A Question About The Rational Numbers

Let $\mathbb{R}$ be the real line and $\mathbb{Q}$ be the set of all rational numbers. Consider the following question:

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Question

• For each nonnegative integer $n$, let $U_n$ be an open subset of $\mathbb{R}$ such that that $\mathbb{Q} \subset U_n$. The intersection $\bigcap \limits_{n=0}^\infty U_n$ is certainly nonempty since it contains $\mathbb{Q}$. Does this intersection necessarily contain some irrational numbers?

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While taking a real analysis course, the above question was posted to the author of this blog by the professor. Indeed, the question is an excellent opening of the subject of category. We first discuss the Baire category theorem and then discuss the above question. A discussion of Baire spaces follow. For any notions not defined here and for detailed discussion of any terms discussed here, see [1] and [2].

In the above question, the set $\bigcap \limits_{n=0}^\infty U_n$ is a $G_\delta$ set since it is the intersection of countably many open sets. It is also dense in the real line $\mathbb{R}$ since it contains the rational numbers. So the question can be rephrased as: is the set of rational numbers $\mathbb{Q}$ a $G_\delta$ set? Can a dense $G_\delta$ set in the real line $\mathbb{R}$ be a “small” set such as $\mathbb{Q}$? The discussion below shows that $\mathbb{Q}$ is too “thin” to be a dense $G_\delta$ set. Put it another way, a dense $G_\delta$ subset of the real line is a “thick” set. First we present the Baire category theorem.
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Baire Category Theorem

Let $X$ be a complete metric space. For each nonnegative integer $n$, let $O_n$ be an open subset of $X$ that is also dense in $X$. Then $\bigcap \limits_{n=0}^\infty O_n$ is dense in $X$.

Proof
Let $A=\bigcap \limits_{n=0}^\infty O_n$. Let $V_0$ be any nonempty open subset of $X$. We show that $V_0$ contains some point of $A$.

Since $O_0$ is dense in $X$, $V_0$ contains some point of $O_0$. Let $x_0$ be one such point and choose open set $V_1$ such that $x_0 \in V_1$ and $\overline{V_1} \subset V_0 \cap O_0 \subset V_0$ with the additional condition that the diameter of $\overline{V_1}$ is less than $\displaystyle \frac{1}{2^1}$.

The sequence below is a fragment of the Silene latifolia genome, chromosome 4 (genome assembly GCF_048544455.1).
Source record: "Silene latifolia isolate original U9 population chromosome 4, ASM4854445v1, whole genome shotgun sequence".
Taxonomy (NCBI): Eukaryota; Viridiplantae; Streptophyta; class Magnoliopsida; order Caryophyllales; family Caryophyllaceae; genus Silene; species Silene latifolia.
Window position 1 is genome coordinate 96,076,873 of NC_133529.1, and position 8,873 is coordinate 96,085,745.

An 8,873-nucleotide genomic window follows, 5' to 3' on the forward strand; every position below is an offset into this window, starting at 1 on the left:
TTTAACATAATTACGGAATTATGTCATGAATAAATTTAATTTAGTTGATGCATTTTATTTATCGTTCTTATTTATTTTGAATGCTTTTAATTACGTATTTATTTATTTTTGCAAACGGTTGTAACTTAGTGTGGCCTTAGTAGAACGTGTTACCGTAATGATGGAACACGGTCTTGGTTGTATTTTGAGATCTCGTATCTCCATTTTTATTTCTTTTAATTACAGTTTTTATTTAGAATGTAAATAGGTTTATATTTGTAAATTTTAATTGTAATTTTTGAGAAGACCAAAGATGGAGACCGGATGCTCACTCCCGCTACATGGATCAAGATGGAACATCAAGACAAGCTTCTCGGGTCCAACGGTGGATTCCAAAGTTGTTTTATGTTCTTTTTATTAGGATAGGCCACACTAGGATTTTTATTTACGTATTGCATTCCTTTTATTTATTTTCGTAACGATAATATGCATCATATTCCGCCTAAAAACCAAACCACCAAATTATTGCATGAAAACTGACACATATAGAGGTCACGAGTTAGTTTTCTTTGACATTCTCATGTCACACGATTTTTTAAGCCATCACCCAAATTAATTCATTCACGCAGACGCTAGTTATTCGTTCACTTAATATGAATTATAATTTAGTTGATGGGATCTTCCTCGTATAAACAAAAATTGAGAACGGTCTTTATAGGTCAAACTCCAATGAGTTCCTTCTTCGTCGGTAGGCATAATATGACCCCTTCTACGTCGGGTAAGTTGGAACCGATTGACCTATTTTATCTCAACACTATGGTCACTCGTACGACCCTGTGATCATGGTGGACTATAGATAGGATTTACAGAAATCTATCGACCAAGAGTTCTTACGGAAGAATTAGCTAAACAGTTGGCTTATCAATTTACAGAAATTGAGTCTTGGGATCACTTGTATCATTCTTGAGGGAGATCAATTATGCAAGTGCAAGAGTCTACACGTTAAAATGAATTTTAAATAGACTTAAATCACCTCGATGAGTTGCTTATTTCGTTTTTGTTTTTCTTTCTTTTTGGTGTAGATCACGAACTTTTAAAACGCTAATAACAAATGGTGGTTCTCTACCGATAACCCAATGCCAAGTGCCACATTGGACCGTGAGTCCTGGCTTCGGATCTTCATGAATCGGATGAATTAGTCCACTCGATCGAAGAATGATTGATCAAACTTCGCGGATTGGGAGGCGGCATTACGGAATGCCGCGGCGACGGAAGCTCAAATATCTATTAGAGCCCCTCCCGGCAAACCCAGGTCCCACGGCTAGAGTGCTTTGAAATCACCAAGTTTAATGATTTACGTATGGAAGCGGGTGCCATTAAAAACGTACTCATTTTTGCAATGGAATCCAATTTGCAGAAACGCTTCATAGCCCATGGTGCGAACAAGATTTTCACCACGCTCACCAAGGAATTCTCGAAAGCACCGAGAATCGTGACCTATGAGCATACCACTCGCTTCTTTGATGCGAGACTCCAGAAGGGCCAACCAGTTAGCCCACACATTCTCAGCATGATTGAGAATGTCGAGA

Since $O_1$ is dense in $X$, $V_1$ contains some point of $O_1$. Let $x_1$ be one such point and choose open set $V_2$ such that $x_1 \in V_2$ and $\overline{V_2} \subset V_1 \cap O_1 \subset V_1$ with the additional condition that the diameter of $\overline{V_2}$ is less than $\displaystyle \frac{1}{2^2}$.

By continuing this inductive process, we obtain a nested sequence of open sets $V_n$ and a sequence of points $x_n$ such that $x_n \in V_n \subset \overline{V_n} \subset V_{n-1} \cap O_{n-1} \subset V_0$ for each $n$ and that the diameters of $\overline{V_n}$ converge to zero (according to some complete metric on $X$). Then the sequence of points $x_n$ is a Cauchy sequence. Since $X$ is a complete metric space, the sequence $x_n$ converges to a point $x \in X$.

We claim that $x \in V_0 \cap A$. To see this, note that for each $n$, $x_j \in \overline{V_n}$ for each $j \ge n$. Since $x$ is the sequential limit of $x_j$, $x \in \overline{V_n}$ for each $n$. It follows that $x \in O_n$ for each $n$ ($x \in A$) and $x \in V_0$. This completes the proof of Baire category theorem. $\blacksquare$

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Discussion of the Above Question

For each nonnegative integer $n$, let $U_n$ be an open subset of $\mathbb{R}$ such that that $\mathbb{Q} \subset U_n$. We claim that the intersection $\bigcap \limits_{n=0}^\infty U_n$ contain some irrational numbers.